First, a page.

This is one of several translated excerpts from Byzantine sources produced and mounted with historical introduction and commentary by Paul Stephenson.



The chronicle of Symeon Logothete has been preserved in three forms: an original written to magnify the deeds of Romanos Lekapenos; as the continuation to the Epitome of George the Monk; and as the so-called Chronicle of Pseudo-Symeon. It is also preserved in a Church Slavonic translation. The work has been preserved in more than 30 separate manuscripts: a large number for a Byzantine text, which suggests that Symeon's was a very popular history. (The parallel history, known as Theophanes Continuatus, has been preserved in a single manuscript.) The edition in the Bonn corpus (as Georgius Monachus Contiunatus, ed. Bekker, 1842) is attributed to Leo Grammatikos, a scribe known to have been active in 1013.

Symeon's chronicle covers the period AD 842-948, and consists of three sections which differ in style and perspective. The third section, with which we are concerned, is a description of the period AD 913-48; that is, from the accession of Constantine Porphyrogenitus to the death of Romanos Lekapenos. It must be read alongside book six of Theophanes Continuatus.

Beyond his name, rank and office we know little, with certainty, about the author. Scholarly opinion no longer identifies Symeon the Logothete with Symeon Metaphrastes, although both held the elevated rank of magistros. Alexander Kazhdan (ODB, III, p. 1983) maintained that Metaphrastes, who died c. 1000, was of "the next generation and worked in a different genre". The Logothete was a more modest author, not versed in the high style Greek employed by Metaphrastes. His account was written in the sort of language one would associate with a functionary: a "mandarin" style. Its coverage is geographically uneven, focussing on Constantinople at the expense of the provinces. More fundamentally, it presents a eulogized version of the reign of Romanos I Lekapenos. Symeon Logothete, we might conclude, was an official at the court of Romanos Lekapenos, who was commissioned to produce an official history of that emperor's reign.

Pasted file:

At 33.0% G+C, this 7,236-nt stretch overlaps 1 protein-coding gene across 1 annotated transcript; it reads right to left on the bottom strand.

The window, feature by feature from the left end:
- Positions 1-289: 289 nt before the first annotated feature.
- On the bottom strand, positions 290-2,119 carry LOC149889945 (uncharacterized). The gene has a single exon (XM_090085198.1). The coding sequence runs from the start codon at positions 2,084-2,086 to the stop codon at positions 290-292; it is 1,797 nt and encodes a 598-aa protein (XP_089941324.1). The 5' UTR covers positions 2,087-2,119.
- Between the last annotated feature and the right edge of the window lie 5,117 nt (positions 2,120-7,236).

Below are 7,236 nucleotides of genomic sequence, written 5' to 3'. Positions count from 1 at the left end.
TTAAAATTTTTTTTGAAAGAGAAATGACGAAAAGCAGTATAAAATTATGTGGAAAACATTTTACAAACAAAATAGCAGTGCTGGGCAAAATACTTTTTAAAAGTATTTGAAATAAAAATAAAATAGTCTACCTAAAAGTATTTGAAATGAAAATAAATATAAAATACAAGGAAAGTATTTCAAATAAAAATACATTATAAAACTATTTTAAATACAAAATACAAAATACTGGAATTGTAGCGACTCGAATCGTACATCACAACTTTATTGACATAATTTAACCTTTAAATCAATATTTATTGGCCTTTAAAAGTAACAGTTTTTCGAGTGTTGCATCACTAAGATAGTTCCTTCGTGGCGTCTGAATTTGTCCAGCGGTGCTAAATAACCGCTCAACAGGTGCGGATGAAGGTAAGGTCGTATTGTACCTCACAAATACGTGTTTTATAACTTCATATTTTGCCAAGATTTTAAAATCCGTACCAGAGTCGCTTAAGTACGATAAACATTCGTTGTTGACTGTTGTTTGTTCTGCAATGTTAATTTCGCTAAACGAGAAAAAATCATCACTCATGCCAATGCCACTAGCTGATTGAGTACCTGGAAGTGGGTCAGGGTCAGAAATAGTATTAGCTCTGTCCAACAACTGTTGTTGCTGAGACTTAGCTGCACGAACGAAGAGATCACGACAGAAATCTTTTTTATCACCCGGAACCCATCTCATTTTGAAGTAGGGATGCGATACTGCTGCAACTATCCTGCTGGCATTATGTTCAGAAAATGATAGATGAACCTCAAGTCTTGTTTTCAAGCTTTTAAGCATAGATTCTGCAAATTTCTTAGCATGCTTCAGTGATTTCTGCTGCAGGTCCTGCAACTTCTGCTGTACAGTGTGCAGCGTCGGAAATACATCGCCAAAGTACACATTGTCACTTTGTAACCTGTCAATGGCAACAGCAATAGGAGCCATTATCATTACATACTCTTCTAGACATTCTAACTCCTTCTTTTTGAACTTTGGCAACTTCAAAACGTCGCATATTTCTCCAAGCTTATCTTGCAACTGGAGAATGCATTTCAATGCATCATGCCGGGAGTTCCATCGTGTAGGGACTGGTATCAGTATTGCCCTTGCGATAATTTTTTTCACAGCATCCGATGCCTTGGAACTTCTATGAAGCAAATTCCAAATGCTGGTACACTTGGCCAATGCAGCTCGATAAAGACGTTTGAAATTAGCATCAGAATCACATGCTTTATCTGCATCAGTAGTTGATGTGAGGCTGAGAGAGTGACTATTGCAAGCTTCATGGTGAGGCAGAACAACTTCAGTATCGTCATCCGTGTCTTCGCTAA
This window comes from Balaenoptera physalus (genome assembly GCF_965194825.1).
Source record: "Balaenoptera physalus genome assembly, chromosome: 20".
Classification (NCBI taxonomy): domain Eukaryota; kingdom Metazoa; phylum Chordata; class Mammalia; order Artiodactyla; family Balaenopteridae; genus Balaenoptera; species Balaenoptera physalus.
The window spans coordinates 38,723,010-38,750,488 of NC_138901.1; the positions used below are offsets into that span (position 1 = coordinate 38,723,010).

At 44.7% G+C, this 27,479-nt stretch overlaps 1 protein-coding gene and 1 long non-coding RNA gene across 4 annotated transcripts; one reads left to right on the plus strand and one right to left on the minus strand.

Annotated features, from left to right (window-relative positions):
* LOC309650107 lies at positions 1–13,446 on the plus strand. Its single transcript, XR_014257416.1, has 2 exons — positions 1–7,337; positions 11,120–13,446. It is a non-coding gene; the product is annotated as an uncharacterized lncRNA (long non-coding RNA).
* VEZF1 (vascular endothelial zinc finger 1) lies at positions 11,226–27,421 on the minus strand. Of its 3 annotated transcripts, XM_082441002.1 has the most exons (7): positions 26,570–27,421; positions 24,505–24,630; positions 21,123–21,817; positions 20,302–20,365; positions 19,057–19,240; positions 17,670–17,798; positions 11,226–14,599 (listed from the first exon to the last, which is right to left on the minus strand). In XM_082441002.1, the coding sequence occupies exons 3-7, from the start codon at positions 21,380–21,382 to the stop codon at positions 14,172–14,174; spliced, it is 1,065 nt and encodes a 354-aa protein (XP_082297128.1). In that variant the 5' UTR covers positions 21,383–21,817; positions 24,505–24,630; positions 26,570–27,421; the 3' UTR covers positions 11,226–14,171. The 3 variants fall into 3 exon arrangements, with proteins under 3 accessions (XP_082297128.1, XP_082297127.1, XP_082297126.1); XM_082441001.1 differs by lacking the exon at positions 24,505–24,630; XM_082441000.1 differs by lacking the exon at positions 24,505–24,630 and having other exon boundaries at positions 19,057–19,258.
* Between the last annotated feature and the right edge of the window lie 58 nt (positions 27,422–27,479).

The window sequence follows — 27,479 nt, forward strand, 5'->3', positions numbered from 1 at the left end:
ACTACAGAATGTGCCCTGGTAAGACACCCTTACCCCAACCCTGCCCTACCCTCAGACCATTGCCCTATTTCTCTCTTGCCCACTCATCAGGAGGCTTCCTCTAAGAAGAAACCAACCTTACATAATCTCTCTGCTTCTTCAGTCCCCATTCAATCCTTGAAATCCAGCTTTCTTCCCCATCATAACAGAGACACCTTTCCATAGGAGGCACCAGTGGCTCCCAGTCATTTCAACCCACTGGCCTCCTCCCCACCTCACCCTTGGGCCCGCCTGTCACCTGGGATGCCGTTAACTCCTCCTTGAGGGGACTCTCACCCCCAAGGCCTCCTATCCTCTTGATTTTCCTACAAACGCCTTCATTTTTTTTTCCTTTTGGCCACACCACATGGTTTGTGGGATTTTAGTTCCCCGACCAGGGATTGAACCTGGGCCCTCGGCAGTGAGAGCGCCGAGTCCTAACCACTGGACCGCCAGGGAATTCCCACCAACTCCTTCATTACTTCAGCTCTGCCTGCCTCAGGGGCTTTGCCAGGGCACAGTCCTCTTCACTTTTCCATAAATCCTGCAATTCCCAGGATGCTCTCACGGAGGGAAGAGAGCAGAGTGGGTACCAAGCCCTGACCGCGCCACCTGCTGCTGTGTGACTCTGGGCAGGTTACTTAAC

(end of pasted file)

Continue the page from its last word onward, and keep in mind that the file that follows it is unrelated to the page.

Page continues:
However, an alternative identification is possible. James Howard-Johnston has argued convincingly that the core of the Logothete's account was culled from an earlier hagiographical account of Lekapenos' reign, which stopped, naturally, with his death. The centrality of Lekapenos to the text, the attention paid to his spiritual development, and the emphasis placed on his charitable deeds and abasement before monks, all suggest that the Logothete had access to a lost biography of the emperor. Therefore, since it incorporates at least one text completed after 948, the Logothete's chronicle may have been compiled significantly later than is generally supposed: Howard-Johnston has suggested that it was produced in the 980s, in the context of the struggles between provincial aristocrats and the young 'Macedonian' emperor, Basil II. The Logothete's chronicle, with its provincial style, might then have served as a corrective to the view of recent history promoted by the 'Macedonian' dynasty.

Since I wrote this introduction, a new edition has appeared: S. Wahlgreen, Symeonis Magistri et Logothetae Chronicon, CFHB XLVI/i (Berlin, 2006). I shall produce some translated excerpts from this edition in good time.

Paul Stephenson, October 1998

Revised January 2012